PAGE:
Djo’s ‘Decide’ provides synth pop splendor

The sophmore release from Joe Keery’s music project shows potential.

Atreyu Hinckley, Staff Writer

Joe Keery, known for playing Steve Harrington in the hit Netflix series Stranger Things, has released his sophomore album under his musical alias Djo. His musical talents started to gain traction after his hit performance in Lollapalooza. What’s provided in this album continues to show his potential musical prowess.

Right from the start, you can hear the new wave influences that will continue in the majority of “Decide” in the leadoff track “Runner.” While it can be lyrically repetitive, it talks about the things that happen in the world that make him scared to branch out to become the best person of himself, but knows that he needs to continue to try in order to find change. 

The track then cleanly transitions to the second track, the funny and up tempo “Gloom,” which served as the second single of the album and talks about being “ready to go” and move on with his life after a spoiled relationship. 

One topic that becomes a subject matter throughout the album is adapting as people in a world that is slowly becoming consumed by technology, such as tracks like “Half Life” and “On and On,” which, respectively, talks about how being plugged into social media consumption leads to you living half of your life and scrolling continuously and mindlessly.

Djo provides a couple of ballads too like “End of Beginning,” where he reminisces about how he’s grown up when he travels from city to city, but gets hit the most when he is in Chicago. 

When it comes to highlights, it will have to be “Change” which served as the lead single for the album. The booming bassline and synthesizers that goes with the strong songwriting of struggling to interact with those he wants to be around due to the fear of changing, but learning that everything we do in our daily lives, such as stepping outside in the sun, or putting on a new jacket is step forward to change without us even realizing.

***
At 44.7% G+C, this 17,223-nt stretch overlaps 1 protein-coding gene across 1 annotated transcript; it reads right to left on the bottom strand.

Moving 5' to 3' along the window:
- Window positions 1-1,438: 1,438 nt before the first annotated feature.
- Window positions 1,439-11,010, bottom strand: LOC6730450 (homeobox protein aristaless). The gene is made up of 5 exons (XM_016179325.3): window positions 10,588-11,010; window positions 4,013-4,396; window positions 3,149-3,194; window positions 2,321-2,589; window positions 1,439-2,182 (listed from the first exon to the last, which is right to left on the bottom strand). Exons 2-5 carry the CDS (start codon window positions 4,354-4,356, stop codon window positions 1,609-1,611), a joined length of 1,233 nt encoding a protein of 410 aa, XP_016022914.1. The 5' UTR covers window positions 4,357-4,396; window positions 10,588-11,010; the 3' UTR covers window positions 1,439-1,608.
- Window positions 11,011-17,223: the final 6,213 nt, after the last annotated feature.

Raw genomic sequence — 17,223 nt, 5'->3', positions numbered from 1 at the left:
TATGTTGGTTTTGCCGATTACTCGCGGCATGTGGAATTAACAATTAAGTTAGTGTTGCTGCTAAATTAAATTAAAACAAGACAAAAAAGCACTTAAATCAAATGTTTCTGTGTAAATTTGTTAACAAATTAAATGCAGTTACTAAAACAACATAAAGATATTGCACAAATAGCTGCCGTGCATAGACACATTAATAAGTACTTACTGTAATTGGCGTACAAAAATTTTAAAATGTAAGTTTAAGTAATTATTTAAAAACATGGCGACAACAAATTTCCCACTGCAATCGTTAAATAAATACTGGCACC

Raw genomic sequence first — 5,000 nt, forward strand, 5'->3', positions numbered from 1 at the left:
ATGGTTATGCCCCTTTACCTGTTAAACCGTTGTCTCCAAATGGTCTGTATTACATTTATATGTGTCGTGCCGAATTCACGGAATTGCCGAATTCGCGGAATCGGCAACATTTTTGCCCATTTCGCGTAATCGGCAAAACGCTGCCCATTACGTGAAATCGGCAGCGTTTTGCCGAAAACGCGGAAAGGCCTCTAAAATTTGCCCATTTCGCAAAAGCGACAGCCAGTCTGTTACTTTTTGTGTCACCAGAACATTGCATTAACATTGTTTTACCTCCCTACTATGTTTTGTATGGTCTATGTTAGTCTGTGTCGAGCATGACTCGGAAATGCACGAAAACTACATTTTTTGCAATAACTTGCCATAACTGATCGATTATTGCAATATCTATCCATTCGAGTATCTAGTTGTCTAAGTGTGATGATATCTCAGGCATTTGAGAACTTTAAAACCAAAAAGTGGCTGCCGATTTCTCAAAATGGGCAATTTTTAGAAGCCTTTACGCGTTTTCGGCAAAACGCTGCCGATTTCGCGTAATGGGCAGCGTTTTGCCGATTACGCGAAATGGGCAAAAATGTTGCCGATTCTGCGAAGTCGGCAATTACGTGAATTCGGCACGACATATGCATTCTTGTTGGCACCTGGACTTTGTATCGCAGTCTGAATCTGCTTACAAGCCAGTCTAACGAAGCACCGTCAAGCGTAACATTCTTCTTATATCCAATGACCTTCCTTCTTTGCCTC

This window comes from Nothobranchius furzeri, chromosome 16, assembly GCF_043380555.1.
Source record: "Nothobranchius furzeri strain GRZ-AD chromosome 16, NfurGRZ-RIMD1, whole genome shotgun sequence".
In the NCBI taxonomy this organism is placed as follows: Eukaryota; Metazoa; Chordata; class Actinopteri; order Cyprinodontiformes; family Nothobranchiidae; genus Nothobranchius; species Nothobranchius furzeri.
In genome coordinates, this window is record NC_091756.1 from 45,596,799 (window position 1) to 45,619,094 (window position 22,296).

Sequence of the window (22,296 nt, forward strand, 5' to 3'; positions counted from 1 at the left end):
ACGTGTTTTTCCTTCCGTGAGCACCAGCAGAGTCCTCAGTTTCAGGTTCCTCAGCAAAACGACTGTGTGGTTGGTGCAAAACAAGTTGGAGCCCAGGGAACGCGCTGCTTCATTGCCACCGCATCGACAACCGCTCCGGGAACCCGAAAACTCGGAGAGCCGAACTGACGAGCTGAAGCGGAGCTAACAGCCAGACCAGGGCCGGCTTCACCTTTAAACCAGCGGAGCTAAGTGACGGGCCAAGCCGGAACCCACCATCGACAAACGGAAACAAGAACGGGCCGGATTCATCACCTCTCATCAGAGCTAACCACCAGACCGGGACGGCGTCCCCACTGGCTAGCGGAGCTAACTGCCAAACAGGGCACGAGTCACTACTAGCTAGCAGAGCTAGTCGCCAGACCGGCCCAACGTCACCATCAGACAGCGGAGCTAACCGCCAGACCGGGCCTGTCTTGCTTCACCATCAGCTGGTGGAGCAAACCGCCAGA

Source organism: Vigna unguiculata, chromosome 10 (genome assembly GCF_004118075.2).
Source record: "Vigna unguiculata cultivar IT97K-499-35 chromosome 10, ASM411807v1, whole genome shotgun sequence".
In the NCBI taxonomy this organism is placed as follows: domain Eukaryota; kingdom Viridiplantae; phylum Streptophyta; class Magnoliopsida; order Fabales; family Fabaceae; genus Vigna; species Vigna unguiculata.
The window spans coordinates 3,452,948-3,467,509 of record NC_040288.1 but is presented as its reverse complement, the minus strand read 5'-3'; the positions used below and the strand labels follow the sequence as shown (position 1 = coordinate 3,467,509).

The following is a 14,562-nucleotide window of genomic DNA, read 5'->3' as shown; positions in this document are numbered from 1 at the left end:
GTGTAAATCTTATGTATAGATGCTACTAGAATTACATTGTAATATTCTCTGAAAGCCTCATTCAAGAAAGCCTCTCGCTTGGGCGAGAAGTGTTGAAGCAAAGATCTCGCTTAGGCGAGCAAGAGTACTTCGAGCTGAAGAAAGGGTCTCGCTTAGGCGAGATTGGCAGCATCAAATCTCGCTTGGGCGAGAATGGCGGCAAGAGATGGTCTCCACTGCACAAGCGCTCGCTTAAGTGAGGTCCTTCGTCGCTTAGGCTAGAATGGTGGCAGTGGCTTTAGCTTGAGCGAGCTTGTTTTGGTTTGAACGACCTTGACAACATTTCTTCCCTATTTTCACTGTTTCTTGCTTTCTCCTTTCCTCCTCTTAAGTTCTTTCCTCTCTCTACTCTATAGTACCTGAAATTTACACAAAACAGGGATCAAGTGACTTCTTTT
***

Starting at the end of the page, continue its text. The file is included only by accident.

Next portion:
Another highlight is “Figure You Out” the third single of the album. With the soft keynotes and guitar strings that are sprinkled throughout the song, mixed with the powerful lyrics of trying to figure your own self out when it comes to self doubt. Keery provides the most emotional performance when it comes to his vocal performance, where you can tell this song meant a lot to him. All of this combined makes this track stand out the most in the album.

“Slither” serves as a fitting closer to the album, where he repetitively says that the future is coming closer under a beat that makes you feel a little claustrophobic and uncomfortable. This feels intentional because the idea of getting closer and working towards your future always has some uncomfortable circumstances along the way because the future is scary and unknown, but we gotta keep going. Midway through the song is when all the instruments come together where you start to feel a sign of hope, and the song closes with the lyrics “We all wanna be someone at the end of the day.”

Djo provided an excellent album with “Decide.” With the strong production, lyrics, and the sprinkling of charisma that we’ve grown to love from Joe Keery in certain tracks, his future in music is bright. While this album can be derivative at times since it borrows a lot of sounds from songs in the 80s, if Djo can continue his lyrical prowess while exploring new elements of instrumentation, he is going to become a successful musical artist if he hasn’t already reached that level.